Historic Preservation Act Introduced in Congress
Fifty years ago the National Historic Preservation Act was created to help preserve the diverse archaeological and architectural treasures of America that were quickly disappearing. As we’ve been reporting, many sites in North Dakota have been protected by the Act.
On this date in 1966, Senator Edward Muskie, with the support of Senator Mike Mansfield of Montana, Senator Edward Kennedy of Massachusetts, and Senator Wayne Morse of Oregon, introduced two bills that would profoundly affect the ability to preserve and record significant historic places. The Senate bill provided financial and other aid to encourage and assist in the preservation and maintenance of historic structures. The legislation promoted and coordinated historic preservation activities of the Federal, State, and local governments, and other public bodies, private organizations, and individuals.
On introducing the legislation, Senator Muskie stated, “Many of our buildings and sites, which are rich in American history, architecture, archeology, and culture, are threatened by bulldozers or neglect. Already, half of our most historically significant structures have been destroyed. If we wait another five years, there may be no need for this legislation. By then, most of the structures, which could and should have been saved, may have fallen.”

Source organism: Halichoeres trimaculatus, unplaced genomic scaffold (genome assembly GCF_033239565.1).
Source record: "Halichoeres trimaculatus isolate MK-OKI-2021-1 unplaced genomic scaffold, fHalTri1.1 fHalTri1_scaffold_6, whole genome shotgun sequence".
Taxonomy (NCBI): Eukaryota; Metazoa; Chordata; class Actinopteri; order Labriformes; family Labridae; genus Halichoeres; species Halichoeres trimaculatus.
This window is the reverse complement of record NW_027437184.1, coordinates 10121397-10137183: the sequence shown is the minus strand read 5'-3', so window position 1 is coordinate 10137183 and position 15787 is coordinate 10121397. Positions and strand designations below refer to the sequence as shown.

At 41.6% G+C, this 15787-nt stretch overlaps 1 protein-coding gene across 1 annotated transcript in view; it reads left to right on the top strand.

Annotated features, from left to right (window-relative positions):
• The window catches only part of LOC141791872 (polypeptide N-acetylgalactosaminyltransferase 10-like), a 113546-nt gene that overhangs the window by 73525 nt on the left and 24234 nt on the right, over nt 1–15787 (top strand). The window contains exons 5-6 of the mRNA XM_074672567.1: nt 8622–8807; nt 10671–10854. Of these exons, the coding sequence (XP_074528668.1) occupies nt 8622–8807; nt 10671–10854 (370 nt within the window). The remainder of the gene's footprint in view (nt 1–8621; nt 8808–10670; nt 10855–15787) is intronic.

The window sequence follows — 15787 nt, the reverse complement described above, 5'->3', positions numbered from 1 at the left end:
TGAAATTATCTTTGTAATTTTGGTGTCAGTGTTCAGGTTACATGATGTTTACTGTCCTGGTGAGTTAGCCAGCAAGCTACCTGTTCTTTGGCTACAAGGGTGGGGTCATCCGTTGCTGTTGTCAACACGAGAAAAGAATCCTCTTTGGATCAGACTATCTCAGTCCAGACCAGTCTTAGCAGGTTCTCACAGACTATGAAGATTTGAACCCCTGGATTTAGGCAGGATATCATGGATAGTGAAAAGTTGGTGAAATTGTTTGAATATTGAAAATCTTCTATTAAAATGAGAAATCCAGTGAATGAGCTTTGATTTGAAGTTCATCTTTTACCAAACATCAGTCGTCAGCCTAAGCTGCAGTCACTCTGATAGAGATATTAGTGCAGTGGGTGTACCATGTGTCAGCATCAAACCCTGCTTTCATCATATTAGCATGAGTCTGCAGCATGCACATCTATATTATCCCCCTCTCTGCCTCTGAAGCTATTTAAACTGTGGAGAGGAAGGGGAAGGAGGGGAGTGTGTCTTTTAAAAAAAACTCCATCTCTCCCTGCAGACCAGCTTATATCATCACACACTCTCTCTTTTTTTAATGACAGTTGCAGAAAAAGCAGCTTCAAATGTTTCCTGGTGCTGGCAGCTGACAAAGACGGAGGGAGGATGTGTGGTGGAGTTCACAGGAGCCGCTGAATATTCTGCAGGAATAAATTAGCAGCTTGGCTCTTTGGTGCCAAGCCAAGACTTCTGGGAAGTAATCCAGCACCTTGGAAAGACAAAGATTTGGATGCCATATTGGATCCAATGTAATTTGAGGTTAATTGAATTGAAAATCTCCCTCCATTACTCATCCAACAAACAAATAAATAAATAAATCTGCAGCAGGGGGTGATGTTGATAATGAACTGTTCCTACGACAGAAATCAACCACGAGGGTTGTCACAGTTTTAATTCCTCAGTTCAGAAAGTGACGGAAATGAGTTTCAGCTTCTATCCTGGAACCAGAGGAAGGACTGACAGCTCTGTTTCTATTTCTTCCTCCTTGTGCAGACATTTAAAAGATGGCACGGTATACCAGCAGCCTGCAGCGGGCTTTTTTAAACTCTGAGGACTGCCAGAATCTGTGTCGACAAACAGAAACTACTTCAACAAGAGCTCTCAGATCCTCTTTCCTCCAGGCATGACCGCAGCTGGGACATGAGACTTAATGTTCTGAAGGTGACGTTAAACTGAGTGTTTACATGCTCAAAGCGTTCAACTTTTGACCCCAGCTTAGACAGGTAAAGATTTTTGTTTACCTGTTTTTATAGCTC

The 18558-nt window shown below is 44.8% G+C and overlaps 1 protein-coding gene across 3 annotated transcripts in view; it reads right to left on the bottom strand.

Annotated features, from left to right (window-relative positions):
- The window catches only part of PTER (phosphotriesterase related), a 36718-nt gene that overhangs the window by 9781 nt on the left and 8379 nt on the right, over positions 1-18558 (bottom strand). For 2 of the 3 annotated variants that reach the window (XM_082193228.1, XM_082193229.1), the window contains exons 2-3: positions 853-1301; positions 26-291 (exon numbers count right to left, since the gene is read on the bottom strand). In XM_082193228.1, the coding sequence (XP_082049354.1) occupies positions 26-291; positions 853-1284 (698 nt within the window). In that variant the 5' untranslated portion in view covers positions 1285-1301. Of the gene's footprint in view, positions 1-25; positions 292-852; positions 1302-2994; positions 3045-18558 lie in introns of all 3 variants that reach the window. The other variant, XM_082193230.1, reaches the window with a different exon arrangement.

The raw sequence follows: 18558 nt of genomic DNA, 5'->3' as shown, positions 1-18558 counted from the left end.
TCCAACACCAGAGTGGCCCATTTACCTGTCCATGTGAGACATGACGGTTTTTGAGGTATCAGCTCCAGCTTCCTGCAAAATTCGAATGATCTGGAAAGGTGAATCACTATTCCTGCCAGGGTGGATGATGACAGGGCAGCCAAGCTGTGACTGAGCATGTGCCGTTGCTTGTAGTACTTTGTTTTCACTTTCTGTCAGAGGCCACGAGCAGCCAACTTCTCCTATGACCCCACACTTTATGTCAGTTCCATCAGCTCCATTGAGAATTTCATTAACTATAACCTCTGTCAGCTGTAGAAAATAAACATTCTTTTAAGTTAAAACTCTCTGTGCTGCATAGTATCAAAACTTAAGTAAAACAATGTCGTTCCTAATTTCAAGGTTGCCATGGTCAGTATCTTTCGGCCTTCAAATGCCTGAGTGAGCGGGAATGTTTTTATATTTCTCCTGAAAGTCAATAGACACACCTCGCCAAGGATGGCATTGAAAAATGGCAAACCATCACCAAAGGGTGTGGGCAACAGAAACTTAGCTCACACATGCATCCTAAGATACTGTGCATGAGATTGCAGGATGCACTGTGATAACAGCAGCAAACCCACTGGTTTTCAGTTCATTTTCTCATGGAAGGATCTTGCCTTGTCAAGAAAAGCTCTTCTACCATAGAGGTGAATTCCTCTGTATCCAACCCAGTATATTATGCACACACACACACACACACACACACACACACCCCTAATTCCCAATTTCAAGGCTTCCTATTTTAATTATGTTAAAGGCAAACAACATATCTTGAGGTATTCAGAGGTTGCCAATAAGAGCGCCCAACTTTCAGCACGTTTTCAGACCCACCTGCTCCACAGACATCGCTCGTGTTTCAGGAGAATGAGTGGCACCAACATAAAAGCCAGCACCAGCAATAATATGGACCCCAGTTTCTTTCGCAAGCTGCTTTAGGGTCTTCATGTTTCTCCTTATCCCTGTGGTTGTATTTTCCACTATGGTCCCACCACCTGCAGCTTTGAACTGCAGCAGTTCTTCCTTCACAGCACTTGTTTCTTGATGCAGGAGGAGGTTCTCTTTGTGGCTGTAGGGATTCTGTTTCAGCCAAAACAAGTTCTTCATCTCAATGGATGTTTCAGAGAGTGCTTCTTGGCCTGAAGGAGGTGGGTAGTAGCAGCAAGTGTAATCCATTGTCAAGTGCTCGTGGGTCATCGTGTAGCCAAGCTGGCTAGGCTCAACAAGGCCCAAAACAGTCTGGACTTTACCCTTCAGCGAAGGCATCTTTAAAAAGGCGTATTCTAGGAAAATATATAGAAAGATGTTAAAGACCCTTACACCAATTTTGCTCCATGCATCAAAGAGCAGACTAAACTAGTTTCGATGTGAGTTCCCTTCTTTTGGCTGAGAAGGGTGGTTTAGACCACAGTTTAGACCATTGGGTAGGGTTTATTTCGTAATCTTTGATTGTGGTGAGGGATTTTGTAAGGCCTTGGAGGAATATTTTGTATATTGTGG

The mid-1960s were a time of rapid change, socially and politically, including the arrival of the Baby Boomer generation into the workplace. Cities were expanding into suburbs and inner cities were being revitalized. Old landmarks were giving way to modern structures. Senator Muskie further noted that, “Our landmarks lend stability to our lives. They are a point of orientation. They help establish values of time and place and belonging.”
With companion legislation introduced in the House by Congressman William B. Widnall of New Jersey, one purpose of the legislation was to find, survey, and register significant structures. The selection of worthy sites would be governed by an advisory council. Grants and loans would be provided for the acquisition and restoration of registered buildings. Architects and technicians would be trained to fill the critical shortage of professional personnel in the field. It was the triumph of more than a century of struggle by a grassroots movement of committed preservationists. The resources of both private and public organizations would be marshaled to save the nation’s heritage of stone and mortar.
Old landmarks would be revitalized and become a viable part of the landscape. More importantly, as Senator Muskie pointed out, the legislation “will help us save for the future the best of what we have inherited from the past.” North Dakota has a total of 440 sites as of this writing – many counties have one or two or three sites – Grand Forks County has the most with 68. Stay tuned for more Dakota Datebook stories on North Dakota sites.
Dakota Datebook by Jim Davis
Source: Congressional Record, Proceedings and Debates of the 89th Congress, Second Session, Volume 112- Part 5. US Government Printing Office, 1966; March 17, 1966 page 6097